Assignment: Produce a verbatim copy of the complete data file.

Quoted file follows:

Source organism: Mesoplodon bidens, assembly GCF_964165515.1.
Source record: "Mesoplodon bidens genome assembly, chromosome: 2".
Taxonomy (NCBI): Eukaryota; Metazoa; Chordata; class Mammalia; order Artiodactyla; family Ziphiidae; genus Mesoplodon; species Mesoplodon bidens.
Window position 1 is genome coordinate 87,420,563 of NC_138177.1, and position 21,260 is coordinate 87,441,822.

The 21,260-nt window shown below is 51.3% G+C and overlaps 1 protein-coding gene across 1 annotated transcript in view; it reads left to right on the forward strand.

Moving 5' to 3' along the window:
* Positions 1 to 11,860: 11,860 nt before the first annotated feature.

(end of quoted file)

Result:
Source organism: Mesoplodon bidens, assembly GCF_964165515.1.
Source record: "Mesoplodon bidens genome assembly, chromosome: 2".
Taxonomy (NCBI): Eukaryota; Metazoa; Chordata; class Mammalia; order Artiodactyla; family Ziphiidae; genus Mesoplodon; species Mesoplodon bidens.
Window position 1 is genome coordinate 87,420,563 of NC_138177.1, and position 21,260 is coordinate 87,441,822.

The 21,260-nt window shown below is 51.3% G+C and overlaps 1 protein-coding gene across 1 annotated transcript in view; it reads left to right on the forward strand.

Moving 5' to 3' along the window:
* Positions 1 to 11,860: 11,860 nt before the first annotated feature.